Description Best known from Mesoamerica, variants of the 'ballgame' were played across a significantly greater geographic range, including the Caribbean. As with Mesoamerican ballcourt tradition, Caribbean cultures, and particularly the Taino, carved stone versions of ballgame equipment. Such copies were too heavy to have actually been used in game and are thus understood to be trophies for the victorious team. Among the Taino (meaning "men of the good"), ballplayer hip protection (called 'yokes' or 'collars' in scholarly literature) typically consisted of a bent and tied tree branch, occasionally with a carved 'elbow stone' at the point where the two ends met. Versions made completely made of stone typically mimic the resulting form, with a pronounced point at one side of a generally ovoid form. This example is atypical in its lack of such a point and the bulbous section on the end with incised designs. Moreover, the strictly geometric incision is not the norm for Taino yokes, and the quality of the carving is markedly distinct from other versions.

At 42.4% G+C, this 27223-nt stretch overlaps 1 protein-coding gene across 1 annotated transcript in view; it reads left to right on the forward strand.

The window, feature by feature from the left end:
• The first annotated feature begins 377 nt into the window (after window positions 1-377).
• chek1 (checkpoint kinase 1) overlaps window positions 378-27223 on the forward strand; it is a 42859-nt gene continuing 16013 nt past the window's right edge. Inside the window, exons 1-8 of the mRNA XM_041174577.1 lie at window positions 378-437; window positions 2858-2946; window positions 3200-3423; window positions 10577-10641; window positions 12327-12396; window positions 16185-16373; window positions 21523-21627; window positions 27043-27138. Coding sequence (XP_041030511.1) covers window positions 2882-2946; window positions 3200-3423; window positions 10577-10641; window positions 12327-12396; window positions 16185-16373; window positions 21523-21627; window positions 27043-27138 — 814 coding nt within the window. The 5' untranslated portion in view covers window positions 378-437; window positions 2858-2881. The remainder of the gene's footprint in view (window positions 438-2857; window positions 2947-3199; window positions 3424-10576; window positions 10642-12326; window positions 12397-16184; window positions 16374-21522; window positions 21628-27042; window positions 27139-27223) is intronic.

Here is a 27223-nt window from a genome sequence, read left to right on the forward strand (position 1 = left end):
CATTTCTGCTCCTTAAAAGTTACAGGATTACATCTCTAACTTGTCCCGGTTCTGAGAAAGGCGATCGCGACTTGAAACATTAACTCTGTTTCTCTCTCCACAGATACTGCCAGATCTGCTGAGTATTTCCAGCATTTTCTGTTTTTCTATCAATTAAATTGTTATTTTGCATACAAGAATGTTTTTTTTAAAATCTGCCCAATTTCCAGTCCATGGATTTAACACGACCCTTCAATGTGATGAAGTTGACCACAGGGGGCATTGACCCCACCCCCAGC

Provenance Estate of Jaime Vasquez, Santo Domingo, until 1980s; Dan Pucara of Lost Arts, New York, 1980s; Throckmorton Fine Art, Inc., New York, 2001, by purchase; Private collector, Hawaii, 2001, by purchase; Throckmorton Fine Art, Inc., New York, 2006, by purchase; Austen-Stokes Ancient Americas Foundation [John Stokes as agent], June 14, 2006, by purchase; Walters Art Museum, 2007, by gift.
Credit Gift of the Austen-Stokes Ancient Americas Foundation, 2007
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